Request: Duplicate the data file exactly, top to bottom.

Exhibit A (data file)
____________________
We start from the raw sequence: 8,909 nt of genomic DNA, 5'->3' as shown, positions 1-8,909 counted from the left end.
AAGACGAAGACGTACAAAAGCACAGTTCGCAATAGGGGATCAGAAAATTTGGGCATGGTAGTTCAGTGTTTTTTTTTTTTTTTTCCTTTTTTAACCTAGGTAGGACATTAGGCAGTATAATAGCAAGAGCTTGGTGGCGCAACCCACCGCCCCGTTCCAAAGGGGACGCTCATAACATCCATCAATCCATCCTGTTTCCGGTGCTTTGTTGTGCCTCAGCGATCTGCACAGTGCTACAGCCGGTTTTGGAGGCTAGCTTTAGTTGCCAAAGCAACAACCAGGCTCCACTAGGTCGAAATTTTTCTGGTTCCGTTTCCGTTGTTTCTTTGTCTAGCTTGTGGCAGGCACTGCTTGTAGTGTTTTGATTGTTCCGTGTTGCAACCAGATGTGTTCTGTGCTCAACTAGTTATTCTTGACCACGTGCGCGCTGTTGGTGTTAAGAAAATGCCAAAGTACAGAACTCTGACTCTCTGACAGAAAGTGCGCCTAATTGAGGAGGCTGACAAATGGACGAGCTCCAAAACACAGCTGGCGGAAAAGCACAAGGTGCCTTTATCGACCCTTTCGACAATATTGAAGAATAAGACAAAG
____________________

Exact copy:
We start from the raw sequence: 8,909 nt of genomic DNA, 5'->3' as shown, positions 1-8,909 counted from the left end.
AAGACGAAGACGTACAAAAGCACAGTTCGCAATAGGGGATCAGAAAATTTGGGCATGGTAGTTCAGTGTTTTTTTTTTTTTTTTCCTTTTTTAACCTAGGTAGGACATTAGGCAGTATAATAGCAAGAGCTTGGTGGCGCAACCCACCGCCCCGTTCCAAAGGGGACGCTCATAACATCCATCAATCCATCCTGTTTCCGGTGCTTTGTTGTGCCTCAGCGATCTGCACAGTGCTACAGCCGGTTTTGGAGGCTAGCTTTAGTTGCCAAAGCAACAACCAGGCTCCACTAGGTCGAAATTTTTCTGGTTCCGTTTCCGTTGTTTCTTTGTCTAGCTTGTGGCAGGCACTGCTTGTAGTGTTTTGATTGTTCCGTGTTGCAACCAGATGTGTTCTGTGCTCAACTAGTTATTCTTGACCACGTGCGCGCTGTTGGTGTTAAGAAAATGCCAAAGTACAGAACTCTGACTCTCTGACAGAAAGTGCGCCTAATTGAGGAGGCTGACAAATGGACGAGCTCCAAAACACAGCTGGCGGAAAAGCACAAGGTGCCTTTATCGACCCTTTCGACAATATTGAAGAATAAGACAAAG